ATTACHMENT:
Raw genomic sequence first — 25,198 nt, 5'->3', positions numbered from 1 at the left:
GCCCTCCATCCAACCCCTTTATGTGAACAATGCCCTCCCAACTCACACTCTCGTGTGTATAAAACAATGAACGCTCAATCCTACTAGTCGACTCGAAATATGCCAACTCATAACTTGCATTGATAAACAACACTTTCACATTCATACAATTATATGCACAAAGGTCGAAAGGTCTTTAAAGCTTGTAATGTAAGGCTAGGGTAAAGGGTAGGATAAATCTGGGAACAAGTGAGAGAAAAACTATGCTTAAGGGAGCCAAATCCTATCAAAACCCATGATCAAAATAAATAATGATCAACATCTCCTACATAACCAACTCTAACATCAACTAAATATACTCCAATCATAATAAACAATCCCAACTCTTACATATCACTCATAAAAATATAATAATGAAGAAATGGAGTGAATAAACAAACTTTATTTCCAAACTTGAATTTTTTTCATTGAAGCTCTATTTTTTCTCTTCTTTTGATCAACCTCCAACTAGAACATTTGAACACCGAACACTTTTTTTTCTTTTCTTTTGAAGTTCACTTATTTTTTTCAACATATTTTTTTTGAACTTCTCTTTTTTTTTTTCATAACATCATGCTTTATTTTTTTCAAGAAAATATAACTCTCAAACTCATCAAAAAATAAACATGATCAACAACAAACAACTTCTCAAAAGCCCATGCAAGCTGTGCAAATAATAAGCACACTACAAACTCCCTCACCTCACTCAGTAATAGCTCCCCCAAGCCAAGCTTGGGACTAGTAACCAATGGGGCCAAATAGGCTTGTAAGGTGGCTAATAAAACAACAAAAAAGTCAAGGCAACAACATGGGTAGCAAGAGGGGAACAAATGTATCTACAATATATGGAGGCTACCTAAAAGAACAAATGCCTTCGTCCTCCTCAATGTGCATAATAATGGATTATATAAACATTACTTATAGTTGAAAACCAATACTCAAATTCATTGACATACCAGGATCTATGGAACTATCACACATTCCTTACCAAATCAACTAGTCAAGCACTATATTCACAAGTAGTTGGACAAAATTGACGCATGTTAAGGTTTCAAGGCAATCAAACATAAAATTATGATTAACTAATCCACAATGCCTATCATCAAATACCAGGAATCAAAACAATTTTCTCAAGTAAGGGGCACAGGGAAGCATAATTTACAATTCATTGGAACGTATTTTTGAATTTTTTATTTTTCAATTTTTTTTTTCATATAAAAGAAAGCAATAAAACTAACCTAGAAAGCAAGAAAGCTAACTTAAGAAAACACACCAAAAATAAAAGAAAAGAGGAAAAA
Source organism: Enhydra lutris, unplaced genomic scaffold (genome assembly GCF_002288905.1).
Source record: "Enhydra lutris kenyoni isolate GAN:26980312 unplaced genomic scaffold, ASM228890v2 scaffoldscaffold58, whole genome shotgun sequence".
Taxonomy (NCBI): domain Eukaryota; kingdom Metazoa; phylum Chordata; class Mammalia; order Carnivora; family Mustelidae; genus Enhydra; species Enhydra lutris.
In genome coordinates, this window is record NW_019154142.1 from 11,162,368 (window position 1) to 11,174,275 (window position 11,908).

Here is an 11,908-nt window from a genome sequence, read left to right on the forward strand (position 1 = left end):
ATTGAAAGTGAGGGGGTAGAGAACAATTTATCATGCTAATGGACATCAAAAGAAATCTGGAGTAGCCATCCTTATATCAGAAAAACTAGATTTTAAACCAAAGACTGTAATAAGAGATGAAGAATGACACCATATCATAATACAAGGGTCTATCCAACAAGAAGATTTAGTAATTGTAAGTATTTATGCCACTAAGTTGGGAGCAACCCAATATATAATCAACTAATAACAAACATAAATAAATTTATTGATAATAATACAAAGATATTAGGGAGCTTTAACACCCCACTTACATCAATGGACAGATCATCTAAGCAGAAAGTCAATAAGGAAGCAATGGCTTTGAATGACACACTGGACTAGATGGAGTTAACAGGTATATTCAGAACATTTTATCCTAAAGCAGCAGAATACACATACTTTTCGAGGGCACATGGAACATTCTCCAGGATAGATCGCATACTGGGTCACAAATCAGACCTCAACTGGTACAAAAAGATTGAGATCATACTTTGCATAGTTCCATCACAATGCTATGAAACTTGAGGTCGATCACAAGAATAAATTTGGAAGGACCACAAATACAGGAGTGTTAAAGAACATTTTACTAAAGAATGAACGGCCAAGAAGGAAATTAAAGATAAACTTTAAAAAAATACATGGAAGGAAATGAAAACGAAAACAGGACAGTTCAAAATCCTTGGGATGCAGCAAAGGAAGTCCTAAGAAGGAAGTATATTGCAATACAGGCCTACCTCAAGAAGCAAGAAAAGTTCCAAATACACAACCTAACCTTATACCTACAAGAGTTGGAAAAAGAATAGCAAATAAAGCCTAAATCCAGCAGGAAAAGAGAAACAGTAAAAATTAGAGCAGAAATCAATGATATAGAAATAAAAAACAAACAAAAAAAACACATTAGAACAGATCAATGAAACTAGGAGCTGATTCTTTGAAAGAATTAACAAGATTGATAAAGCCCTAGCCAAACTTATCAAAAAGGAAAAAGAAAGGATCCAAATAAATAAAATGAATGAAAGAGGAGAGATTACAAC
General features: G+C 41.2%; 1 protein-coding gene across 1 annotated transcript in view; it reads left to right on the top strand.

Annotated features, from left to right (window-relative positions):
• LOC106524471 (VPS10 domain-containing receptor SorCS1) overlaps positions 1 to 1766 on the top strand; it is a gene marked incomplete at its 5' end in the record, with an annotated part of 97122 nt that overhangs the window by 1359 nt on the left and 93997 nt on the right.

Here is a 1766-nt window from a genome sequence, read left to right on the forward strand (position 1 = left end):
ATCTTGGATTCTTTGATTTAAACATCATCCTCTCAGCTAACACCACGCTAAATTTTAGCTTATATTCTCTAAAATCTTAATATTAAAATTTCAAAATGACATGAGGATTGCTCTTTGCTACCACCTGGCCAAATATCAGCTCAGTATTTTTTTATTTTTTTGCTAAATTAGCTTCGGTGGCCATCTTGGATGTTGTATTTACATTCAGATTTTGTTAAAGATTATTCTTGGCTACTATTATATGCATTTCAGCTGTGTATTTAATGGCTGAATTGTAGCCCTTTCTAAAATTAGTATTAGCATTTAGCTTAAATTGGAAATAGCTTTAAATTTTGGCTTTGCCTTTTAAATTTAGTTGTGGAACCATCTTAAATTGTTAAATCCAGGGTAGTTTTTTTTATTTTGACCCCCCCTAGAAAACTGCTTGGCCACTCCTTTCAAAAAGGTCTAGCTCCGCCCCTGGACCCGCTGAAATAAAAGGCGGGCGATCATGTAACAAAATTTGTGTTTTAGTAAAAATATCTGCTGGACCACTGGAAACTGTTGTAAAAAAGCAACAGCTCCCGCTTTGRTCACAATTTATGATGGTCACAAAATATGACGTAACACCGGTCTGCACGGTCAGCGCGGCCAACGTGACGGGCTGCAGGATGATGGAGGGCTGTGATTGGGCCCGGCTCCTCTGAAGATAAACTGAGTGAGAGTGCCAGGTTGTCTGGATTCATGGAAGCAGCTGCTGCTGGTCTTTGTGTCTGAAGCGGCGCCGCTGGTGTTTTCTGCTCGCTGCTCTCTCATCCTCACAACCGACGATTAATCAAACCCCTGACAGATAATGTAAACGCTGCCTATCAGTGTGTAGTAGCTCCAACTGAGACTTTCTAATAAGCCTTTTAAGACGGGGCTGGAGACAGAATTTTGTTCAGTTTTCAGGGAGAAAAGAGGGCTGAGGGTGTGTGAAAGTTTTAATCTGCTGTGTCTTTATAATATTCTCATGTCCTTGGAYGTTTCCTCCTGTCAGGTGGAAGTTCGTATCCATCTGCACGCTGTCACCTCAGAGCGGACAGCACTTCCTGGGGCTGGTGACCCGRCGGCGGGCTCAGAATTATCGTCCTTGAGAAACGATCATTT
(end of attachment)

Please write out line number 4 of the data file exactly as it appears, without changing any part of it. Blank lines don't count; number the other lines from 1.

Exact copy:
Source record: "Enhydra lutris kenyoni isolate GAN:26980312 unplaced genomic scaffold, ASM228890v2 scaffoldscaffold58, whole genome shotgun sequence".